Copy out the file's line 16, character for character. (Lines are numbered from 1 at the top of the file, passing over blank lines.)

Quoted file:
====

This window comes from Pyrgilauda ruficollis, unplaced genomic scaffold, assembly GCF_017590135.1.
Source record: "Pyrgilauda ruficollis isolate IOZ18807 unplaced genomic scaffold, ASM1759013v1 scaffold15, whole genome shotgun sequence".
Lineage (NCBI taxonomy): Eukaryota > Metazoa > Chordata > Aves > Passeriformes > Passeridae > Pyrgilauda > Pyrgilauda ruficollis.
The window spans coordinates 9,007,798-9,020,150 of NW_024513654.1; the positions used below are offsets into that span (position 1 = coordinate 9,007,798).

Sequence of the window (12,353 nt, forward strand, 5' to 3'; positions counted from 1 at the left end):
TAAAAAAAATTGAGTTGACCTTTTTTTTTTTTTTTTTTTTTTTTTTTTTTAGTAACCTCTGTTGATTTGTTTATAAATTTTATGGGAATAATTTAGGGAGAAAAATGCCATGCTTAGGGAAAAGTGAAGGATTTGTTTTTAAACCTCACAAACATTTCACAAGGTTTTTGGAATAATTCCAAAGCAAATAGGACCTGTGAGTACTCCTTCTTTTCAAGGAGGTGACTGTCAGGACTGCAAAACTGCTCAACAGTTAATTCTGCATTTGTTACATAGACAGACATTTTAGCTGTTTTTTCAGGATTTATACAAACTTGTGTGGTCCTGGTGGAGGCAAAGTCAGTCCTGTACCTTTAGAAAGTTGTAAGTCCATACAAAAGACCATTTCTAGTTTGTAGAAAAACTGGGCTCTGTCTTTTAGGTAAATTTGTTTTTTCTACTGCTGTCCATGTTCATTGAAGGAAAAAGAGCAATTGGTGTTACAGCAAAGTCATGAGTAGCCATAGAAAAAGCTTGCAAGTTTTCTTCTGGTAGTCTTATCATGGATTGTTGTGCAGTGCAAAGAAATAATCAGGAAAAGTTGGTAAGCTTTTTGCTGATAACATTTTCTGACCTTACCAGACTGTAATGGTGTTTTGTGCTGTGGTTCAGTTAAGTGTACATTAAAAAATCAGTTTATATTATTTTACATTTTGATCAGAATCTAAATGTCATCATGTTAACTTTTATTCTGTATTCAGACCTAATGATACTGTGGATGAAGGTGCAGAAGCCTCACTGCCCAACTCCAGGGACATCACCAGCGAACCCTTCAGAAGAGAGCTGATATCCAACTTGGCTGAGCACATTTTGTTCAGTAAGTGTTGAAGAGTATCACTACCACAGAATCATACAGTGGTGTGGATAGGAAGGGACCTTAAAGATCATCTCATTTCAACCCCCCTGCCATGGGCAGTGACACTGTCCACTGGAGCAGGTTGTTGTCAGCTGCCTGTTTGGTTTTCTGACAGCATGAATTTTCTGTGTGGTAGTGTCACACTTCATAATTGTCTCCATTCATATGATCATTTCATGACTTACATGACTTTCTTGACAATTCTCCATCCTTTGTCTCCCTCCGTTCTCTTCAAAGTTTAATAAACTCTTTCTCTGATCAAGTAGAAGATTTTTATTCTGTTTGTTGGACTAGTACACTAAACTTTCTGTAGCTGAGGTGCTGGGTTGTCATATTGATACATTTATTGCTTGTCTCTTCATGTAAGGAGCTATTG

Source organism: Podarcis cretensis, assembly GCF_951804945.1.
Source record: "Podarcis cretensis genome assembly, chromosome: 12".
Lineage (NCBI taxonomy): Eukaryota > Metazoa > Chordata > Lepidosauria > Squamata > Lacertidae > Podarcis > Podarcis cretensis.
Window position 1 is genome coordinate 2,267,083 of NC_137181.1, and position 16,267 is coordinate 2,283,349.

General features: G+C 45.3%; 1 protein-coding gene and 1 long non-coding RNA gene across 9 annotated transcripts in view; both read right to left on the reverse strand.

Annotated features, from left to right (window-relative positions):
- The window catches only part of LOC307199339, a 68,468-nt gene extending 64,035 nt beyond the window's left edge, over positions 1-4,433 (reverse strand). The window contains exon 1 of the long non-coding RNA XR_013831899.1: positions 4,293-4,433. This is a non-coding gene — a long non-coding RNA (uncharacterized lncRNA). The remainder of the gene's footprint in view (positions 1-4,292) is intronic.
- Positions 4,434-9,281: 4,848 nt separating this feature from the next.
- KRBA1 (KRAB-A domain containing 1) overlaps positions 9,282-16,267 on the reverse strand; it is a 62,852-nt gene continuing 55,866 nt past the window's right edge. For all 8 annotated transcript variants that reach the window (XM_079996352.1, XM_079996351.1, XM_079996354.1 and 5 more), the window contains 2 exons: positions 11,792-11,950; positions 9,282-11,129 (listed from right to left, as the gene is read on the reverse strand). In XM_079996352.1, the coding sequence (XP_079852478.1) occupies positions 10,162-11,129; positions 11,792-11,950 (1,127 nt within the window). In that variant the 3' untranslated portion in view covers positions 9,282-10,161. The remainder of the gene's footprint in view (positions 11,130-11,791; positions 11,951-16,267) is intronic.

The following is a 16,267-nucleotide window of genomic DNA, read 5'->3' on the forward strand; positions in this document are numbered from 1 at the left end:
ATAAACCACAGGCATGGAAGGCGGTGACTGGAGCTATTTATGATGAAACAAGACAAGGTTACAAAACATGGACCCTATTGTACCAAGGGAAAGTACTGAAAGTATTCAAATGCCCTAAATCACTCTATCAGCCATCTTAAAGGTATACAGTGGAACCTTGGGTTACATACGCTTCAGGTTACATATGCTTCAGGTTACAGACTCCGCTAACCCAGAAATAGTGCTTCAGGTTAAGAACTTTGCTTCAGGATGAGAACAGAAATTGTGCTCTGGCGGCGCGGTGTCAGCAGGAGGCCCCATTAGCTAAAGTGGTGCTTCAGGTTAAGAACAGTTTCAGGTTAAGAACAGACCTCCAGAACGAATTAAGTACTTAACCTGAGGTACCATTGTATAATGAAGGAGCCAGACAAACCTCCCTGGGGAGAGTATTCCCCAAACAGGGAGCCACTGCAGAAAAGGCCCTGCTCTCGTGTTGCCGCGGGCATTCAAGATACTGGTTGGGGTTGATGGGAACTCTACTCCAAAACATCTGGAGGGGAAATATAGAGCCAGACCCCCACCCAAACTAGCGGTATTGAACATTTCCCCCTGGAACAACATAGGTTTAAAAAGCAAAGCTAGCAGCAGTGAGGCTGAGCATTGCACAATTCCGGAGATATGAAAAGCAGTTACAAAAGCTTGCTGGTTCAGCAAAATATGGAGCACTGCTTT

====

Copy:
The following is a 16,267-nucleotide window of genomic DNA, read 5'->3' on the forward strand; positions in this document are numbered from 1 at the left end: